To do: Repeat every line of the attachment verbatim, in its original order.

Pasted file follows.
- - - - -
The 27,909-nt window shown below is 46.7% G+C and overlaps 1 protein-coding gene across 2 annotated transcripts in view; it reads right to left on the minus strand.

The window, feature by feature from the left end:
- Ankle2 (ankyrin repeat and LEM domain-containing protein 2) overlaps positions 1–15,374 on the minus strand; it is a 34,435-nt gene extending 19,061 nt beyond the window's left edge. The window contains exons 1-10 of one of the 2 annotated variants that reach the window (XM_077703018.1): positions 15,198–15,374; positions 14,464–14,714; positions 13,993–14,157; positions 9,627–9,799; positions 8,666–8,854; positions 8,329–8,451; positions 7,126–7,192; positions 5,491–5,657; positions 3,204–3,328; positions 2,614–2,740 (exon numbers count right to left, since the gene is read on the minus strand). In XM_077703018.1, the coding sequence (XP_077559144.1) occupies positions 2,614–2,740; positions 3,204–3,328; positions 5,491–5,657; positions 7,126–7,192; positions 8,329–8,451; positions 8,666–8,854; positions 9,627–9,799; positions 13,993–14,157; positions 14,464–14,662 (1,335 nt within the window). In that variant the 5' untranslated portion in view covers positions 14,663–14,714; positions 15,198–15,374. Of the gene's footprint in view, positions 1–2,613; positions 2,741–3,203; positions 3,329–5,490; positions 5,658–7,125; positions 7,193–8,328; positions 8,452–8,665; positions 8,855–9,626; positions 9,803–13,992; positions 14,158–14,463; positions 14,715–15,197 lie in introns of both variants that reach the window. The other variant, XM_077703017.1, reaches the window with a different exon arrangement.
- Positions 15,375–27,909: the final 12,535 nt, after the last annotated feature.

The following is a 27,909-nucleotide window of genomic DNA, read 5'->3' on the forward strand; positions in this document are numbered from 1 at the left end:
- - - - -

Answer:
The 27,909-nt window shown below is 46.7% G+C and overlaps 1 protein-coding gene across 2 annotated transcripts in view; it reads right to left on the minus strand.

The window, feature by feature from the left end:
- Ankle2 (ankyrin repeat and LEM domain-containing protein 2) overlaps positions 1–15,374 on the minus strand; it is a 34,435-nt gene extending 19,061 nt beyond the window's left edge. The window contains exons 1-10 of one of the 2 annotated variants that reach the window (XM_077703018.1): positions 15,198–15,374; positions 14,464–14,714; positions 13,993–14,157; positions 9,627–9,799; positions 8,666–8,854; positions 8,329–8,451; positions 7,126–7,192; positions 5,491–5,657; positions 3,204–3,328; positions 2,614–2,740 (exon numbers count right to left, since the gene is read on the minus strand). In XM_077703018.1, the coding sequence (XP_077559144.1) occupies positions 2,614–2,740; positions 3,204–3,328; positions 5,491–5,657; positions 7,126–7,192; positions 8,329–8,451; positions 8,666–8,854; positions 9,627–9,799; positions 13,993–14,157; positions 14,464–14,662 (1,335 nt within the window). In that variant the 5' untranslated portion in view covers positions 14,663–14,714; positions 15,198–15,374. Of the gene's footprint in view, positions 1–2,613; positions 2,741–3,203; positions 3,329–5,490; positions 5,658–7,125; positions 7,193–8,328; positions 8,452–8,665; positions 8,855–9,626; positions 9,803–13,992; positions 14,158–14,463; positions 14,715–15,197 lie in introns of both variants that reach the window. The other variant, XM_077703017.1, reaches the window with a different exon arrangement.
- Positions 15,375–27,909: the final 12,535 nt, after the last annotated feature.

The following is a 27,909-nucleotide window of genomic DNA, read 5'->3' on the forward strand; positions in this document are numbered from 1 at the left end: